Moonstruck #1

Moonstruck follows the seemingly normal life of Julie, a barista in a coffee shop. Falling in love, dealing with her friends’ dilemmas, working alongside her clumsy BFF, Chet; the world of Moonstruck though is not quite as straight forward as all that. The streets are filled with mythical monsters, creatures and magic, all brought into the modern era tale of escapism and their world is heading towards looming doom.

The artwork in Moonstruck is by far the most appealing aspect. Aglow with a complementary palette and chocked full of familiar beasts and characters from history designed to perfectly fit in the 21st century. Beagle’s grasp on colour and style and their confidence in this element emboldens the story and prevents it from looking like so many before it.

Unfortunately, despite its stunning visuals, the story itself is aimed at a different audience to myself. The first issue manages to offer a clear vision as to what’s in store for the future. Promising relationship dilemmas, angst filled drama, and apocalyptic star-crossed lover twist as foreseen by leggy barmaid Cass the clairvoyant. Julie is a perfectly likable character with personal baggage, being a werewolf and all, and an array of quirky friends, but despite the appeal of mystery to come, the story lacks suspense and seems to be more focused on the day to day drama. Of more importance, is her quest in learning to love herself and forget about trying to be normal.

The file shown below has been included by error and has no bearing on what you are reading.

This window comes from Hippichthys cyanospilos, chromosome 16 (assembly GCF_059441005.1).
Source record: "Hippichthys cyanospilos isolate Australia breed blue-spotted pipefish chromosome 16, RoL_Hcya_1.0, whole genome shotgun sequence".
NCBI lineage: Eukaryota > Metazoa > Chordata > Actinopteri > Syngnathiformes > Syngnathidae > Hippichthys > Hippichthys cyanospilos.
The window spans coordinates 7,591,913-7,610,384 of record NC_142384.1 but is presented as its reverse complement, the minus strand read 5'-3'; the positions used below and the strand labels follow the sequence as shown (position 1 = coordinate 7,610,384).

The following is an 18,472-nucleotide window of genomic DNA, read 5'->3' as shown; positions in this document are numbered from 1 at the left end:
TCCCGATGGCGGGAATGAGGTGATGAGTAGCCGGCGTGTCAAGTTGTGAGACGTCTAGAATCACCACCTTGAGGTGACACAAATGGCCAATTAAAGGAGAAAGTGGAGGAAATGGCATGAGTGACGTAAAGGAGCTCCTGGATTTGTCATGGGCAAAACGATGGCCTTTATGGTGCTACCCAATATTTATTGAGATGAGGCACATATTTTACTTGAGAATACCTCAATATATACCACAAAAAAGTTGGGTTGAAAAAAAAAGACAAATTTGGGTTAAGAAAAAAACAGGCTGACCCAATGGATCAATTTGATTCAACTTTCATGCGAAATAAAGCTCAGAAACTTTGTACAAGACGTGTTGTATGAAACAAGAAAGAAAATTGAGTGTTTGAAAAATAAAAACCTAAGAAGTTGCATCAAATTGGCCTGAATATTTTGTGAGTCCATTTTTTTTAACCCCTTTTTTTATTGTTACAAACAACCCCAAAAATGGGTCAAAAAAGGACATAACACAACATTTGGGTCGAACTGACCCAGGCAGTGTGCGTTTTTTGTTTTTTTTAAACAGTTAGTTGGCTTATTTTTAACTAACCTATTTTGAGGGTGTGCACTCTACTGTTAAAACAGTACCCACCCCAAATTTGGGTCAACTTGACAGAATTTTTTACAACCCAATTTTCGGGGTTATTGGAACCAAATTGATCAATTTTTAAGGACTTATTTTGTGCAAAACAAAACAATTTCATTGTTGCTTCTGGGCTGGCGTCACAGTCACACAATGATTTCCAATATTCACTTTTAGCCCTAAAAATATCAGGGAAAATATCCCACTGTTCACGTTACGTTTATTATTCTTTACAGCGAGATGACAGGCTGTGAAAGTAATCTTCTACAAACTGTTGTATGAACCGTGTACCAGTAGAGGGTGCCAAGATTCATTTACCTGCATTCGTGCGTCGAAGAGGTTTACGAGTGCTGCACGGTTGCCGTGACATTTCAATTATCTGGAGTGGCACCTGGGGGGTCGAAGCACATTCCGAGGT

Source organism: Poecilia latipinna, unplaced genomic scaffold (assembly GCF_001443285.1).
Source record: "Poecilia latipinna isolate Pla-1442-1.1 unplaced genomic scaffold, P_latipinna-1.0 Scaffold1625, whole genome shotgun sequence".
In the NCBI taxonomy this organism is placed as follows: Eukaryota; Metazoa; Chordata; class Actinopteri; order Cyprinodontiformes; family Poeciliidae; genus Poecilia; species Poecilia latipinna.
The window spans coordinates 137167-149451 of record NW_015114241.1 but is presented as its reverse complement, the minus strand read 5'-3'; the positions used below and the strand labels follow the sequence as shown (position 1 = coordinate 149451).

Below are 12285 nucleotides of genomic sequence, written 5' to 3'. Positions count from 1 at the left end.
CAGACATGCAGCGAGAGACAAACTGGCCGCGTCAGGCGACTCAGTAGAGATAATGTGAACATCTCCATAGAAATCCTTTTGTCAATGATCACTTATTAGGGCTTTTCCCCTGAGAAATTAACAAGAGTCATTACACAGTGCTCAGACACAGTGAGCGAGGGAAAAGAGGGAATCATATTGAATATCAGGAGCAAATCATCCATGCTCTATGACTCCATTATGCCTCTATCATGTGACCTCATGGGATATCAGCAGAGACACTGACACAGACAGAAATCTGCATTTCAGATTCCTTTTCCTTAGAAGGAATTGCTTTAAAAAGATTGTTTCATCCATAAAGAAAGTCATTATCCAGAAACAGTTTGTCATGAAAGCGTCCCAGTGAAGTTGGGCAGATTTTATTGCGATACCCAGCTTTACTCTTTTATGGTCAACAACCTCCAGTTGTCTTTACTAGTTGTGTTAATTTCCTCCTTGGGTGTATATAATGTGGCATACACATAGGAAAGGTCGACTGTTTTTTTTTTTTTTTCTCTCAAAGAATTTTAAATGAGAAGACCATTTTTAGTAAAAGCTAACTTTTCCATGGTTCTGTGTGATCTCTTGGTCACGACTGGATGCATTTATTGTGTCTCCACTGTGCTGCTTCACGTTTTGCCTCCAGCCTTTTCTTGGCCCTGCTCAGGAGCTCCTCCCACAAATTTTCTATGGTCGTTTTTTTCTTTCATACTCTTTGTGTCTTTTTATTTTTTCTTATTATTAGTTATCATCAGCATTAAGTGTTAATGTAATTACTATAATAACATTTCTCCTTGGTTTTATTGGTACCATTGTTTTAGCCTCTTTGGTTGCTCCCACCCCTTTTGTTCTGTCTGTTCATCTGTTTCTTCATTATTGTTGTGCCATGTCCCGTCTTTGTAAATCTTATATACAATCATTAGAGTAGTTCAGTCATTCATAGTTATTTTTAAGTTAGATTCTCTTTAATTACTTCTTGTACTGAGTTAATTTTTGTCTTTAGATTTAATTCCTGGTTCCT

Closing the first issue there is an effort to reach out to the audience with an insight in to the career of Nilah Magruder, some whimsy Q&A’s with a character from Moonstruck, character design from Shae Beagle and a lovely collection of fan art. Moonstruck is going to be a series that cares a great deal about its audience and their experience.

A recommendation for those hoping for a world where Central Perk and Sunnydale collide, and those looking to overthink someone else’s love life for a few months, then this is the fantasy land for you. Glimmering artwork, happy-go-lucky characters and the promise of adventure along the way. Definitely one to inspire younger readers into comics, especially those who enjoy relatable, yet spunky, stories.


  • Uses of American colloquialisms
  • Use of puns
  • Use of poetry
  • Simple subject matter


Divination– seeing into the future using supernatural means

Chit– an I.O.U, a note, typically recording a sum owed.

To steel: to prepare yourself for difficult times


Not this time round, though I am sure to dip into an issue later on in the series to check out Beagle’s beautiful artwork again.


Publisher: Image Comics
Story: Grace Ellis
Art: Shae Beagle, (page by Kate Leth)
Find out more, here

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